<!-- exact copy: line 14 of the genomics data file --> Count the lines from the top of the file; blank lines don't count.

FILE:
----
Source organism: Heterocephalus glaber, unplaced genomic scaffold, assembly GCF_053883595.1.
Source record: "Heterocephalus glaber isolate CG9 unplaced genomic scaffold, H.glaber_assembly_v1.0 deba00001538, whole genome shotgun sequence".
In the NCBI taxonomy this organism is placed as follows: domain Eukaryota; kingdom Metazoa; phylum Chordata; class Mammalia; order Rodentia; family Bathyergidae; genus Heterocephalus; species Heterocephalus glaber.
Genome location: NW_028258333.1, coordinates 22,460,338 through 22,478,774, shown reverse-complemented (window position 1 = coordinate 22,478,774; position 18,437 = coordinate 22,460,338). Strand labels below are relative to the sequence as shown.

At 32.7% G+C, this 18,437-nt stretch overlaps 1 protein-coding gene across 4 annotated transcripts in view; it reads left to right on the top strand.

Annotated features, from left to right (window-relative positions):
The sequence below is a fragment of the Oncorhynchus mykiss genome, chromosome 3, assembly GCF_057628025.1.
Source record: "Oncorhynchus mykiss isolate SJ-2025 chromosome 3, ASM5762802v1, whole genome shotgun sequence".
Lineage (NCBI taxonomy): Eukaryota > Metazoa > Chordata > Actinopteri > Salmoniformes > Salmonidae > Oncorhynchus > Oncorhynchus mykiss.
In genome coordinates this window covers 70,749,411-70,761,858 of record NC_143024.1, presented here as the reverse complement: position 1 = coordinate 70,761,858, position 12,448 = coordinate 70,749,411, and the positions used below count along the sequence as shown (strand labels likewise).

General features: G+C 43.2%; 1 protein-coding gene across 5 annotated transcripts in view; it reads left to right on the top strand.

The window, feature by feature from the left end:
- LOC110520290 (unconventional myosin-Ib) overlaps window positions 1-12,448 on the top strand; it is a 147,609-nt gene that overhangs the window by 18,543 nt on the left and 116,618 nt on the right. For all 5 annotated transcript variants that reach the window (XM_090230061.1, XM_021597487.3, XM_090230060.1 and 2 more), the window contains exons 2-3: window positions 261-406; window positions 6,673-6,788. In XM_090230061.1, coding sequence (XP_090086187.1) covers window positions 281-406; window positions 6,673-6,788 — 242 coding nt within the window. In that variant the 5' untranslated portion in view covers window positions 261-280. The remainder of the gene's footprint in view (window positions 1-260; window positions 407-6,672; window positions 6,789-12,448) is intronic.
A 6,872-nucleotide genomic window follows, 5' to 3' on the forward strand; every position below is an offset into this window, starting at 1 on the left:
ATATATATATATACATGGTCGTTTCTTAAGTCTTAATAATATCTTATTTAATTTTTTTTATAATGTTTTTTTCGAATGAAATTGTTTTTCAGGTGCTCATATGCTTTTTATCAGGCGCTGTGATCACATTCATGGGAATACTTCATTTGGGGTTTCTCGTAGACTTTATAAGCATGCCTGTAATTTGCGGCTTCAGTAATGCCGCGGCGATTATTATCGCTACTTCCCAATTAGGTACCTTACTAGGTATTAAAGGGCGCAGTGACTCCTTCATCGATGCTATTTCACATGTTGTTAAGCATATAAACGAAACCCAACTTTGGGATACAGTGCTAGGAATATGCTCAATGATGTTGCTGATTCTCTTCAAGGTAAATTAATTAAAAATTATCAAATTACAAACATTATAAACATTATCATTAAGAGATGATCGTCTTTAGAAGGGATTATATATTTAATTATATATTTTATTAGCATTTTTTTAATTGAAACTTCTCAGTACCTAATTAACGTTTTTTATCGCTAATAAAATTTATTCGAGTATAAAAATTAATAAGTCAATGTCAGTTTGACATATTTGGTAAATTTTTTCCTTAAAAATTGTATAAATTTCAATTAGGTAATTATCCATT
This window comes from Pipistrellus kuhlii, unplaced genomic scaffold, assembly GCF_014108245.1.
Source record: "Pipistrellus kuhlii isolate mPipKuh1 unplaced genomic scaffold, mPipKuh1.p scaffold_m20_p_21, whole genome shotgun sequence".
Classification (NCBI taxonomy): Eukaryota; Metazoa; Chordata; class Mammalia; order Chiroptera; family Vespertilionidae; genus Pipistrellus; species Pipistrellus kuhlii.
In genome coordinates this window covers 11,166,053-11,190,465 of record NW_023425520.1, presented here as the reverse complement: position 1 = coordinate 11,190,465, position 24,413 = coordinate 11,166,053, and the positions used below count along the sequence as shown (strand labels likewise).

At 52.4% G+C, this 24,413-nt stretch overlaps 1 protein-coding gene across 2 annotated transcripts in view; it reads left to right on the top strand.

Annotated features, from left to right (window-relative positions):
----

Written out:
A 6,872-nucleotide genomic window follows, 5' to 3' on the forward strand; every position below is an offset into this window, starting at 1 on the left: